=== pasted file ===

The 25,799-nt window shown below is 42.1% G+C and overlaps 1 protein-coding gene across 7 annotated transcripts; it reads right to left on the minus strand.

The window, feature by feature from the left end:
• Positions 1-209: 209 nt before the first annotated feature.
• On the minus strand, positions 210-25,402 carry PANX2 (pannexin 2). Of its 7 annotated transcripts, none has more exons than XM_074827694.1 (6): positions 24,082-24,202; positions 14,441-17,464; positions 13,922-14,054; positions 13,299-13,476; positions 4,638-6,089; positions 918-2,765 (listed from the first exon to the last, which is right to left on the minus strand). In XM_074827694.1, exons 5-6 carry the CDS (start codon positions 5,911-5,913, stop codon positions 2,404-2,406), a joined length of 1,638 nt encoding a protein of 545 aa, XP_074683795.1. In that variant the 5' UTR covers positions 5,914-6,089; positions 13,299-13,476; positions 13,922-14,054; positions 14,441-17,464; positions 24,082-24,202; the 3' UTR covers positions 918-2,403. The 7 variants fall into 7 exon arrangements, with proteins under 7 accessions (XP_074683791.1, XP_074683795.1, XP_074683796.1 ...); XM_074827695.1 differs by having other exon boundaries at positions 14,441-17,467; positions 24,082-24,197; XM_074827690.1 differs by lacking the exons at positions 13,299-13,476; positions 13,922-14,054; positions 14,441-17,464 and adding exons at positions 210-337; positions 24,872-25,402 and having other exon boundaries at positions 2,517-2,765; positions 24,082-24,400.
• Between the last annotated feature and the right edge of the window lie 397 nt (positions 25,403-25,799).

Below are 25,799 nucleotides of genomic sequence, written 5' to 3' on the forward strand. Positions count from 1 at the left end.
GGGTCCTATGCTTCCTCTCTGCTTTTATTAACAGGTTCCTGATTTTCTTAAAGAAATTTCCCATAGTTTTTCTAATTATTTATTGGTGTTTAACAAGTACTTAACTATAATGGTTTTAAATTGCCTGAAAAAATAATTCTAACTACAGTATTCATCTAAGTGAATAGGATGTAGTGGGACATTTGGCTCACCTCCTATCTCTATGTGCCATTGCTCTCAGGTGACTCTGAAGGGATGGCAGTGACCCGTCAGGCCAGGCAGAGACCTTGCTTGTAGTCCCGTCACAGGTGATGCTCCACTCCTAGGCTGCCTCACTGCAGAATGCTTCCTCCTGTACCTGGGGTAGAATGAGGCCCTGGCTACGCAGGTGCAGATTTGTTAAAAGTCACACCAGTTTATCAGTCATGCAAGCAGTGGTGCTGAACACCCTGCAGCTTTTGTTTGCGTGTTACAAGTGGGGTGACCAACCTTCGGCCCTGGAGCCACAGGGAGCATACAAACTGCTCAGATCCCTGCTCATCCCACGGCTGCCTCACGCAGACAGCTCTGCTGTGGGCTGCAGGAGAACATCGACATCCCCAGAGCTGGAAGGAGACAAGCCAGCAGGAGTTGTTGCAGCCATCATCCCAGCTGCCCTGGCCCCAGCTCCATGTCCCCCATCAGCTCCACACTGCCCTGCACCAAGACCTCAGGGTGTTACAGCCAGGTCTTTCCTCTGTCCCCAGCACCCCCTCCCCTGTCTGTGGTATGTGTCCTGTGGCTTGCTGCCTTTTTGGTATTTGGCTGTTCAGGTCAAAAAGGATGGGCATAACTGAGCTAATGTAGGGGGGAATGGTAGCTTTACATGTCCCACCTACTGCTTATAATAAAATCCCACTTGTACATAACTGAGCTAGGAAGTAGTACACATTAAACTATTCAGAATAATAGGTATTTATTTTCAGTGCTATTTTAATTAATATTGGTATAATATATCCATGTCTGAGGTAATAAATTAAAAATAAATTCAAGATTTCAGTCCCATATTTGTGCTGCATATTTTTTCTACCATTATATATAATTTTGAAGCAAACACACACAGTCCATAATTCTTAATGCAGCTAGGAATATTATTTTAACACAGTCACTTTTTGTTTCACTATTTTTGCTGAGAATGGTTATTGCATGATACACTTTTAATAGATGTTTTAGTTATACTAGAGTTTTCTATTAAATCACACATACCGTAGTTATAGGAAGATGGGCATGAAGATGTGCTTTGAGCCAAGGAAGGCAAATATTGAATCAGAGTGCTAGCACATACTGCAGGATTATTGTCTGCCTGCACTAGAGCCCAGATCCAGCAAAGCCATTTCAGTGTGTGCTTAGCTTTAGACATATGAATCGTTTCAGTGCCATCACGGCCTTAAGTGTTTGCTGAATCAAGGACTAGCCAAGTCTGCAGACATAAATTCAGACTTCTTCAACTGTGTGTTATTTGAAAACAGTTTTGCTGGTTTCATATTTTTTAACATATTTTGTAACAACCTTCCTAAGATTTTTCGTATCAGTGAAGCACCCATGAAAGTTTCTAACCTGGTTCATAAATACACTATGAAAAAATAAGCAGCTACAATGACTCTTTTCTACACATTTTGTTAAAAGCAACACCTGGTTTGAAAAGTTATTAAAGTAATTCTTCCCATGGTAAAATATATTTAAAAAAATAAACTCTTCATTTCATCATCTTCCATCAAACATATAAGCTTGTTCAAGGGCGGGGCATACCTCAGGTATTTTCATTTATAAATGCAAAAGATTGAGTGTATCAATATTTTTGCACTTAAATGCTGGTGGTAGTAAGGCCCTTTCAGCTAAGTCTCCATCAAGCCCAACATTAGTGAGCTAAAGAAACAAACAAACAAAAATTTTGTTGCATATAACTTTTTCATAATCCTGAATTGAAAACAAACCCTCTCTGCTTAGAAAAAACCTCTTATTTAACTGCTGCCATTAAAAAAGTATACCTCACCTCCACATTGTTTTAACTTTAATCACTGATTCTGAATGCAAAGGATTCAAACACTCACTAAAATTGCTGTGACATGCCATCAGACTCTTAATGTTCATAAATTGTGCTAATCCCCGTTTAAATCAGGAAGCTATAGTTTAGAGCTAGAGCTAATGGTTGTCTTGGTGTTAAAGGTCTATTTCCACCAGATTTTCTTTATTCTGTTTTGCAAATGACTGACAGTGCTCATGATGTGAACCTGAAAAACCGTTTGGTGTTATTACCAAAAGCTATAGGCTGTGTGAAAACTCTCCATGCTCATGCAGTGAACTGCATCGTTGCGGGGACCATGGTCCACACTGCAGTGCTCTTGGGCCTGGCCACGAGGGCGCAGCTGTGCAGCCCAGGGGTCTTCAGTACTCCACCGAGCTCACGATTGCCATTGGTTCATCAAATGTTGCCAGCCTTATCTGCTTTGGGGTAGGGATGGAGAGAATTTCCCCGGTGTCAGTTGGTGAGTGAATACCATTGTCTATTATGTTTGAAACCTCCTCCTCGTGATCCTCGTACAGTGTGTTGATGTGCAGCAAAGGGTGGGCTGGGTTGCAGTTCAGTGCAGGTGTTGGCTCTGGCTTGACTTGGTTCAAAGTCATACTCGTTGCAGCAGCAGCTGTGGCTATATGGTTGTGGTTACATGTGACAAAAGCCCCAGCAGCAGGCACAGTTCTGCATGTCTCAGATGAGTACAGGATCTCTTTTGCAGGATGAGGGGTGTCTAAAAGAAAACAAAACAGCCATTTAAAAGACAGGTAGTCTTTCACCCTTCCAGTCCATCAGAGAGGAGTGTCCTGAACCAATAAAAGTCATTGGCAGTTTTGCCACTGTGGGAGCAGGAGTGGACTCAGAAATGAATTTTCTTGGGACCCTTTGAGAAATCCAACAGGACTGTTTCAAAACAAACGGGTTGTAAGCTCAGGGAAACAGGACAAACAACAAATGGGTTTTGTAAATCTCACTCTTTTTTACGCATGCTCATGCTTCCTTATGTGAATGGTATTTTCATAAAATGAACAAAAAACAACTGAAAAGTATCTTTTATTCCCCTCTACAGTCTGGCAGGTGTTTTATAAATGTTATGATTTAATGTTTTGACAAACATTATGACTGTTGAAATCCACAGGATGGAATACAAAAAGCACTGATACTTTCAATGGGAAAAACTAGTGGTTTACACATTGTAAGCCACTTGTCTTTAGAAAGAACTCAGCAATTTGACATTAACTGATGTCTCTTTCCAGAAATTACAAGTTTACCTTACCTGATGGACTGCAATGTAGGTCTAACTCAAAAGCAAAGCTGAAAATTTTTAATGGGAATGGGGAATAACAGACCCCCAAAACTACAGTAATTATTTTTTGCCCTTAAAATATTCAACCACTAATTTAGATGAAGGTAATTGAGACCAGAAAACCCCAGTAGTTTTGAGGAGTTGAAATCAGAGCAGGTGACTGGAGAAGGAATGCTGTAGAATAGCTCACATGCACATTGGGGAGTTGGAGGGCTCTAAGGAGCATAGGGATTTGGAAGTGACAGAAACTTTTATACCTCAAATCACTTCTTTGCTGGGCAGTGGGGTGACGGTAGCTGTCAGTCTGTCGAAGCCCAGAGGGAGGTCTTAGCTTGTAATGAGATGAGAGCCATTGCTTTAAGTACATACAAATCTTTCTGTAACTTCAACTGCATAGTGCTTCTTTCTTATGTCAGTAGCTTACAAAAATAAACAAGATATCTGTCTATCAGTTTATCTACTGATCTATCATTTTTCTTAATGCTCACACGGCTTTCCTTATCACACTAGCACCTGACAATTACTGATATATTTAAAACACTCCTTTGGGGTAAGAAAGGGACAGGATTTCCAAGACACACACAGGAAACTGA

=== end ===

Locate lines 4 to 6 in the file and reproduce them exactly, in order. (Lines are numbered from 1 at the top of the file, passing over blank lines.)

• On the minus strand, positions 210-25,402 carry PANX2 (pannexin 2). Of its 7 annotated transcripts, none has more exons than XM_074827694.1 (6): positions 24,082-24,202; positions 14,441-17,464; positions 13,922-14,054; positions 13,299-13,476; positions 4,638-6,089; positions 918-2,765 (listed from the first exon to the last, which is right to left on the minus strand). In XM_074827694.1, exons 5-6 carry the CDS (start codon positions 5,911-5,913, stop codon positions 2,404-2,406), a joined length of 1,638 nt encoding a protein of 545 aa, XP_074683795.1. In that variant the 5' UTR covers positions 5,914-6,089; positions 13,299-13,476; positions 13,922-14,054; positions 14,441-17,464; positions 24,082-24,202; the 3' UTR covers positions 918-2,403. The 7 variants fall into 7 exon arrangements, with proteins under 7 accessions (XP_074683791.1, XP_074683795.1, XP_074683796.1 ...); XM_074827695.1 differs by having other exon boundaries at positions 14,441-17,467; positions 24,082-24,197; XM_074827690.1 differs by lacking the exons at positions 13,299-13,476; positions 13,922-14,054; positions 14,441-17,464 and adding exons at positions 210-337; positions 24,872-25,402 and having other exon boundaries at positions 2,517-2,765; positions 24,082-24,400.
• Between the last annotated feature and the right edge of the window lie 397 nt (positions 25,403-25,799).

Below are 25,799 nucleotides of genomic sequence, written 5' to 3' on the forward strand. Positions count from 1 at the left end.